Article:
Something is wrong. People know that something has gone wrong but they have no idea what it is. The unease gradually changes to outright menace. The church across the road from the shanty town is raided by the police who start shooting people and then demolish the shanty town. The police have lots of helicopters. They watch everything.

Nada is puzzled that the church across the road is hosting choir practice at 4 o’clock in the morning. He takes a look around. lt turns out that there’s no choir practice going on - that’s just a tape that’s playing. He finds a hidden compartment behind a wall, filled with boxes. He’s  no thief but his curiosity is not going to let him leave without taking one of the boxes with them. He’s disappointed to find that it contains nothing but sunglasses. Then he puts one of the pairs of sunglasses on and everything changes for him. They’re not ordinary sunglasses. They allow the wearer to see reality. What everyone is seeing is not reality but a kind of hypnotically induced dream state. Reality is very different.

The advertising posters don’t actually advertise anything. They carry messages and the messages are relentless - obey, consume, keep sleeping, conform. Even worse, the people of L.A. aren’t all humans. Many are monsters, clearly aliens. The rich people are mostly aliens. The poor people are all humans. Earth has been occupied by invaders from outer space. Their intention does not appear to be to massacre us but to exploit us for profit.

The influence of the classic 1956 Invasion of the Body Snatchers, another movie with interesting political subtexts, is obvious.

Nada and Frank intend to fight back. They find a resistance group but the aliens know all about it.

The movie was intended as a response to the 80s in general and to Reagan’s economic policies in particular. Despite this it’s a movie that doesn’t seem dated. It’s possibly more relevant today than it was in 1988. As Carpenter puts it in the accompanying interview, in many ways the 80s never ended. Consumerism and social control are arguably much bigger problems today than in 1988. The aliens obviously represent the ruling class, interested in ordinary people solely as a source of profit. There’s nothing subtle about the satire here. It’s delivered with a sledge hammer.

This is very much a left-wing movie. This is not a movie that can be given a left-wing interpretation. It absolutely nails its colours to the mast. It is overtly and defiantly left-wing. What’s incredibly interesting is that it is also in every way a very socially conservative movie, and a very old-fashioned movie. Even more interestingly for a movie made in 1988 it doesn’t look back to the 60s as a golden age - it actually looks back to the 40s and 50s, and even earlier to the New Deal era.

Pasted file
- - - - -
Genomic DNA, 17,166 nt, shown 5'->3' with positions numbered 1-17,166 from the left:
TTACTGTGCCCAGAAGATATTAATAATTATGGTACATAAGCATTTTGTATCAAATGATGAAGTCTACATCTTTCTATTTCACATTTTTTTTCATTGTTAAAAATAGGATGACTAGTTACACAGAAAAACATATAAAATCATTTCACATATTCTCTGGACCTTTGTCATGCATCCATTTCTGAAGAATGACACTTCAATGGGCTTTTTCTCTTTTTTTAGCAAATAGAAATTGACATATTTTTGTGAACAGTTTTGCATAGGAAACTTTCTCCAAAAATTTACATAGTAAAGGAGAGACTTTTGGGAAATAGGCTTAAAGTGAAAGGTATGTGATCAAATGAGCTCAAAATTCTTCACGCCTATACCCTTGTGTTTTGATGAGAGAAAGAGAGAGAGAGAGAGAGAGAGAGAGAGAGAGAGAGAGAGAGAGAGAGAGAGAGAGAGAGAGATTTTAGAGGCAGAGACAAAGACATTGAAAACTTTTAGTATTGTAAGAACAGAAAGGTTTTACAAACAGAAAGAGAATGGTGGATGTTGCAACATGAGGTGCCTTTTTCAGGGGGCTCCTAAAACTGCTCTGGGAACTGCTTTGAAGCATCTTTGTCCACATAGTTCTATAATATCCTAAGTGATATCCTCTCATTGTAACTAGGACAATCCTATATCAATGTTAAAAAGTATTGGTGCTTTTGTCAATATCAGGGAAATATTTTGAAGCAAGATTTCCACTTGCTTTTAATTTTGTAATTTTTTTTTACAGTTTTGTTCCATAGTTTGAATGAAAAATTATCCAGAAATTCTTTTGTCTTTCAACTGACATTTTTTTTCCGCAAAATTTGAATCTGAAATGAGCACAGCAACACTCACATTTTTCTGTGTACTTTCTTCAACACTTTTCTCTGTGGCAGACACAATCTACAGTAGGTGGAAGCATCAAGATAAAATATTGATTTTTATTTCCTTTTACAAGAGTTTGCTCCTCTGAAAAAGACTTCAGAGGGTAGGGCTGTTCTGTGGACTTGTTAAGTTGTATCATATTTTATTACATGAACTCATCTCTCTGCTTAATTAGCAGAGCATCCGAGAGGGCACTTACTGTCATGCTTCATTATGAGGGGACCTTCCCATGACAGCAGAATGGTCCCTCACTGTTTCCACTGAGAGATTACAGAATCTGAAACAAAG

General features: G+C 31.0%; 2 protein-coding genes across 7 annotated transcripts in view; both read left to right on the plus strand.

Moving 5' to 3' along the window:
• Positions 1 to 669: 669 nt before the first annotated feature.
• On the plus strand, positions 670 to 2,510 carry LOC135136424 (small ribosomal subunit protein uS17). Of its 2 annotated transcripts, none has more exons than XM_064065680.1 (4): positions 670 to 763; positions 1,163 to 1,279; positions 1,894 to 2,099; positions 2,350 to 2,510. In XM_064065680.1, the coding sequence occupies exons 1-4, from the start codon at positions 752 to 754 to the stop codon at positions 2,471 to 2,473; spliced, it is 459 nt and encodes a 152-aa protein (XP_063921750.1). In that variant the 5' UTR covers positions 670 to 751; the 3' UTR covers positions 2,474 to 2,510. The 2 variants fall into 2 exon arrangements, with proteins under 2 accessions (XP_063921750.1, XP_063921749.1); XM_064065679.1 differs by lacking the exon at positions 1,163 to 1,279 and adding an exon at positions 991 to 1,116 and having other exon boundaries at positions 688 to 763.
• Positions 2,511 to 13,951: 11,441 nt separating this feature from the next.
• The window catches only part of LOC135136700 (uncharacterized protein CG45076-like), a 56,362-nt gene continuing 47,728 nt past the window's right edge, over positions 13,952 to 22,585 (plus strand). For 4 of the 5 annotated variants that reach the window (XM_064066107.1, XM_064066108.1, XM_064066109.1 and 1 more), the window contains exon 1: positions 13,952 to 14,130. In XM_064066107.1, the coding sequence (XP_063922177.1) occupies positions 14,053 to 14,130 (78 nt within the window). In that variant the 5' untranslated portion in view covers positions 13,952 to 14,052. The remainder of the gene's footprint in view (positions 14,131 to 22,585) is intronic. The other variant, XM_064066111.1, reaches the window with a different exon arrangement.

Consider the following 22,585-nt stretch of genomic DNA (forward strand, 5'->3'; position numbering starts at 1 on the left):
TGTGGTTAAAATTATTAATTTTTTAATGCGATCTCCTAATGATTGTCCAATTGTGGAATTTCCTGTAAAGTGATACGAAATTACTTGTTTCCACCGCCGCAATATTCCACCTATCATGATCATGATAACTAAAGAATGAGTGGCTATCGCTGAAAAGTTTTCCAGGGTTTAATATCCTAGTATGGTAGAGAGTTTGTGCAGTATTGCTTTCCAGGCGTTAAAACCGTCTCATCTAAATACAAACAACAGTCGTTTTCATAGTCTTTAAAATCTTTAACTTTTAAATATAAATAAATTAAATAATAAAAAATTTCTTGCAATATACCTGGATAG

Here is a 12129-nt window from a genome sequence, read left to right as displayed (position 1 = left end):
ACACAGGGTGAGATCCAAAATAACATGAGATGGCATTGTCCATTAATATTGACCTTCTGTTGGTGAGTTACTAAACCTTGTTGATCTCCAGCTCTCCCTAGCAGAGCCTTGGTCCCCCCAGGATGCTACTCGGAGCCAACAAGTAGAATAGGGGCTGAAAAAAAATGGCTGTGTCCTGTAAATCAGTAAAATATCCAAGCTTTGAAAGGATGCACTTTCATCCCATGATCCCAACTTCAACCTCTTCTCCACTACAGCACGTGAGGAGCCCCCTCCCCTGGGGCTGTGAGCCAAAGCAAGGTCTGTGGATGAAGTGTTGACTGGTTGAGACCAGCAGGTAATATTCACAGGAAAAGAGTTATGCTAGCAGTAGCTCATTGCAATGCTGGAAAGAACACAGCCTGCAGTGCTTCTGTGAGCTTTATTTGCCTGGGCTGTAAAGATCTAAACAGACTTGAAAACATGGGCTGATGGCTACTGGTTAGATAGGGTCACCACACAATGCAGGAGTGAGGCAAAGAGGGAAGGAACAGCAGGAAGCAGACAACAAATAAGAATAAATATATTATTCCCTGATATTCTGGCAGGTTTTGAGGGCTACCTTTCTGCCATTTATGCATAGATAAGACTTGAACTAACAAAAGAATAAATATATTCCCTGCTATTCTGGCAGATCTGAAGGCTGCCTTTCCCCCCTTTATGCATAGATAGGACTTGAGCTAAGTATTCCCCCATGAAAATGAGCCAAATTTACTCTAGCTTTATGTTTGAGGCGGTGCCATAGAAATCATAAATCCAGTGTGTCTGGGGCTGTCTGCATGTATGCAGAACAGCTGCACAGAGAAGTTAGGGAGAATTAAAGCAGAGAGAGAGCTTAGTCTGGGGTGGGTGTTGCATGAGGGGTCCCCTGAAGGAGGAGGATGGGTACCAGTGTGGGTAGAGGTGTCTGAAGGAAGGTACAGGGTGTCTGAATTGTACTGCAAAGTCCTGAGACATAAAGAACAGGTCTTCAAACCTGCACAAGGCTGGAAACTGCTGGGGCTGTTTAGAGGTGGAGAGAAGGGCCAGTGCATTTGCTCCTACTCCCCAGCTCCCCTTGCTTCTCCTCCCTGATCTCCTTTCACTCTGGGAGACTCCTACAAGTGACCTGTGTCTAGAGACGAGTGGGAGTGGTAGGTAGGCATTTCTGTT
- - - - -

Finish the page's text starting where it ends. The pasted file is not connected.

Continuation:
As is made clear in the 2013 interview with Carpenter included in the DVD he made a deliberate and conscious choice to tell the story from the point of view of the working class, and to have a hero who is very much working class. This is extremely important since this makes They Live left-wing in the Old Left sense rather than the New Left sense. It was made at a time when the organised Left in the U.S. (and in the Anglosphere as a whole) was already losing interest in class and economic issues and beginning to embrace identity politics and social rather than economic radicalism. Whether Carpenter consciously identified with the Old Left or not (and his expressed admiration for New Deal socialism suggests that he was at least unconsciously taking this stance) this is pure Old Left stuff.

The hero is a white heterosexual working class man. His buddy Frank (who becomes his indispensable ally and partner in resisting the aliens) is a black heterosexual working class man with a wife and children. This is also significant. To the extent that this movie addresses the issue of race it is colour-blind (which was the completely orthodox view but is now apparently considered to be politically incorrect). What matters about Frank is that he is a normal heterosexual working class guy with a family.

This is a very heterosexual movie. A modern SJW would undoubtedly condemn it as being outrageously heteronormative. Everybody in the movie is heterosexual. It is simply taken for granted.